Organ donation saves millions of people each year, but the fact is that there aren’t enough organs to go around. Now, scientists, engineers and students at the University of Virginia have begun using a machine that could someday make replacement parts for humans.
The bioprinter is a small, table-top robot with a couple of tubes that contain human cells. Guided by a computer that has analyzed images of a body part, the device lays down layer after layer of sticky material or gel and cells that are genetically programmed to work in certain ways.
Researchers will soon begin testing automated cars on Virginia Roadways. But the advent of truly driverless cars is still pretty far down the road.
On the outside this looks like any normal Cadillac SRX a sleek, a 2013 luxury SUV. But it’s been retrofitted with screens and sensors. A small antenna on top with a GPS and Wi-Fi receiver detecting obstacles ahead, in this case, a tester wearing what looks like a construction worker’s vest containing a transmitter.
Scientists at Virginia Tech are one step closer to controlling a species of mosquito that carries deadly disease. It’s not a pesticide or repellant, it’s a gene that can literally change the gender of a mosquito from potentially deadly females to harmless males.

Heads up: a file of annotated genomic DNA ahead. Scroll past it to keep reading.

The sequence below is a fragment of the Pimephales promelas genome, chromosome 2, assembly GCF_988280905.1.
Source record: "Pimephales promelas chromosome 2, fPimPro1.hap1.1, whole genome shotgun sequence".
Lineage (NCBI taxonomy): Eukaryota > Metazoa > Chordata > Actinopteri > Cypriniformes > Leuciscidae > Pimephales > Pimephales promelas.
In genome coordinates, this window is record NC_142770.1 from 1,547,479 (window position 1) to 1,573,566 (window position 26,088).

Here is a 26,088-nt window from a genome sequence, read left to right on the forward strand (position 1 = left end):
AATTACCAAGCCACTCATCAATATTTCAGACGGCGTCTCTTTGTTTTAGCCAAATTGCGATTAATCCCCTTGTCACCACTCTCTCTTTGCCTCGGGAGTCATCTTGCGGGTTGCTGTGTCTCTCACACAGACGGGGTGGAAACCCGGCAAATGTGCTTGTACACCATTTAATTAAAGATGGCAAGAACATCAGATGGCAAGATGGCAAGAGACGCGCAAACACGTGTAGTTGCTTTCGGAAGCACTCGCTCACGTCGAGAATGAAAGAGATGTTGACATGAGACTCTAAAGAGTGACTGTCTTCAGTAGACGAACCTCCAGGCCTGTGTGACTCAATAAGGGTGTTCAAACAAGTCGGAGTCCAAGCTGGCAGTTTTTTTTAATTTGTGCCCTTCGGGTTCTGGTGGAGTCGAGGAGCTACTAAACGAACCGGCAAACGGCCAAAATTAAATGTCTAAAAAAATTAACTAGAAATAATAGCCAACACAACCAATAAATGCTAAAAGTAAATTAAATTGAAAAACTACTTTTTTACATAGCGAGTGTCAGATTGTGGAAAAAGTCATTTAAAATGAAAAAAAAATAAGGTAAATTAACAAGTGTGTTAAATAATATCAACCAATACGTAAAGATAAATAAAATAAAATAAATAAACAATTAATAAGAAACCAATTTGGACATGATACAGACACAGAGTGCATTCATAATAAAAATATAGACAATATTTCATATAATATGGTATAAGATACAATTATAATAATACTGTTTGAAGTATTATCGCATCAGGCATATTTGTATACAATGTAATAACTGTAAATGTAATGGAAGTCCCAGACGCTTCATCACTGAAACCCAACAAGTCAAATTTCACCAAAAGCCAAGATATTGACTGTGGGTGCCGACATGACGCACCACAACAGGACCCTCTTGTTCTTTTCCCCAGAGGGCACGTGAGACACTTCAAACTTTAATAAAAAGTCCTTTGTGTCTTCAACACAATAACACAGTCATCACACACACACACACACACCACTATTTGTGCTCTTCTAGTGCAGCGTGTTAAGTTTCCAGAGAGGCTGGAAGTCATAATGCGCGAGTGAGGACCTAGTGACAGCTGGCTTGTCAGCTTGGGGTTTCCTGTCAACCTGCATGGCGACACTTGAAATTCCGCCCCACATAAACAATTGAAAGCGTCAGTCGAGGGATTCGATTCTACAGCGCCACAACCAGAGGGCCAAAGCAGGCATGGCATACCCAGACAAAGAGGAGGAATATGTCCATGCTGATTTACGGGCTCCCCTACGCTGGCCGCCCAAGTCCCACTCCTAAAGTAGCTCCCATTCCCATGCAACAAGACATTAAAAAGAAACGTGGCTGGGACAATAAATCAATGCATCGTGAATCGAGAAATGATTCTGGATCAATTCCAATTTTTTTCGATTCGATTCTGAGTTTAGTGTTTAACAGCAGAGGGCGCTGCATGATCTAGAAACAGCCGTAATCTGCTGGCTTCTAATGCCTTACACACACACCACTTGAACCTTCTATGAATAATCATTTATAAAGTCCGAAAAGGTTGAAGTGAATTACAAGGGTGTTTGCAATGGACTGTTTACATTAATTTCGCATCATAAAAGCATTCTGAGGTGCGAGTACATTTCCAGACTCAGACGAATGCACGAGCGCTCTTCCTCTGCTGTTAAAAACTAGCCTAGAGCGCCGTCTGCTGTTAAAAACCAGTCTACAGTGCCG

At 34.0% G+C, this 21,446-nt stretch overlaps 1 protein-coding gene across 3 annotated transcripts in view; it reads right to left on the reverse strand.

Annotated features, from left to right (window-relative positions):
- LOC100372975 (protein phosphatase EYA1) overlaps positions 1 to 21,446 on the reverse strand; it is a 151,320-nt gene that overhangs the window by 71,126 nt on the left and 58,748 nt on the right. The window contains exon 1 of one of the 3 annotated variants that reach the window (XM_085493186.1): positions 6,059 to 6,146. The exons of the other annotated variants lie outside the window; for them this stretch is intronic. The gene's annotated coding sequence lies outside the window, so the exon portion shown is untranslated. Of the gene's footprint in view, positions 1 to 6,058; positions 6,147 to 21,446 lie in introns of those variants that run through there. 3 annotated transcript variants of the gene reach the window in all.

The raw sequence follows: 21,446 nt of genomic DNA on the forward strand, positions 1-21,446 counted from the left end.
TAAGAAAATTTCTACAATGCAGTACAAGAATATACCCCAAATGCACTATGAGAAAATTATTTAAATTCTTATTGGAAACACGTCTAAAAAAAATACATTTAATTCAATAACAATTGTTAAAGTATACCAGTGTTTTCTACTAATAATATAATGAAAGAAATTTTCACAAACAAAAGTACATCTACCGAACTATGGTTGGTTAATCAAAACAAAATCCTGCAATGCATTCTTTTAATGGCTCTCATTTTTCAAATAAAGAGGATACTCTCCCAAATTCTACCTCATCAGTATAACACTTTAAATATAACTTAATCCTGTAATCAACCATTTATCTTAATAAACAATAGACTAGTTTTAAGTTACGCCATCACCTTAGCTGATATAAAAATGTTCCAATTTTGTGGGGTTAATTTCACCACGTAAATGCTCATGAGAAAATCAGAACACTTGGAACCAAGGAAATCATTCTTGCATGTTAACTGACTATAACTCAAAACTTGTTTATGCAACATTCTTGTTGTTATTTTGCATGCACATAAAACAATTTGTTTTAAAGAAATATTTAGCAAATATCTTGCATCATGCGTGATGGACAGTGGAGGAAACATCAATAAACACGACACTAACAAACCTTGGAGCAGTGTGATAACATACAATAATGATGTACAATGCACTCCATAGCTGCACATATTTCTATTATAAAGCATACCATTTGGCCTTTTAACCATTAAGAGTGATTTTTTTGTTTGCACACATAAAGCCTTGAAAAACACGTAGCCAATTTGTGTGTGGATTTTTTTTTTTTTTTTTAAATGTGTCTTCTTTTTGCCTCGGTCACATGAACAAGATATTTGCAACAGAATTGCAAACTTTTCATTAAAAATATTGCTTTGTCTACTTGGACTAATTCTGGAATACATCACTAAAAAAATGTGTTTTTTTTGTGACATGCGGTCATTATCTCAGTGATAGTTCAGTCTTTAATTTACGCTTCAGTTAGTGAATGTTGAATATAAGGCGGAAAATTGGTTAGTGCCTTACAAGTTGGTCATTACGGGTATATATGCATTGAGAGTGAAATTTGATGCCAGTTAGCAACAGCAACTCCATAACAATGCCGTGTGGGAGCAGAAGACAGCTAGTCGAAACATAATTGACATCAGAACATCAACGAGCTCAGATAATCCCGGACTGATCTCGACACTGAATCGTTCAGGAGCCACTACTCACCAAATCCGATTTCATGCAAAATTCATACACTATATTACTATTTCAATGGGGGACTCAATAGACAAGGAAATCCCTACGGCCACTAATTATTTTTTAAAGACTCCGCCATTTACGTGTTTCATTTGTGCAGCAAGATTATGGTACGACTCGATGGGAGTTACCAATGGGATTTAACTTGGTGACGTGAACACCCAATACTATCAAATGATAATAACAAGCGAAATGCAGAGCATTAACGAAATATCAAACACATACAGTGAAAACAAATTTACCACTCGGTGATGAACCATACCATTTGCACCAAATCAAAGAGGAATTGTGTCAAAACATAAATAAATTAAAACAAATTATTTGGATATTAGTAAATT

Sex matters in mosquitos, because it is females only which bite to nourish their young. That’s how they can spread disease. Bio Chemistry Professor Jake Tu is part of the team that discovered the elusive gene called NIX, which can change female mosquitos and their offspring into males.
Gene editing technology is opening up a whole new world for science. Entomologists at Virginia Tech are using it to find out exactly how mosquitos transmit deadly diseases to humans.
Most mosquito species do not transmit disease, but a few native to Africa, and now showing up in the southern U.S. do; Fatal diseases such as malaria, dengue fever and chikungunya. Those viruses kill hundreds of thousand of people each year, most of them children.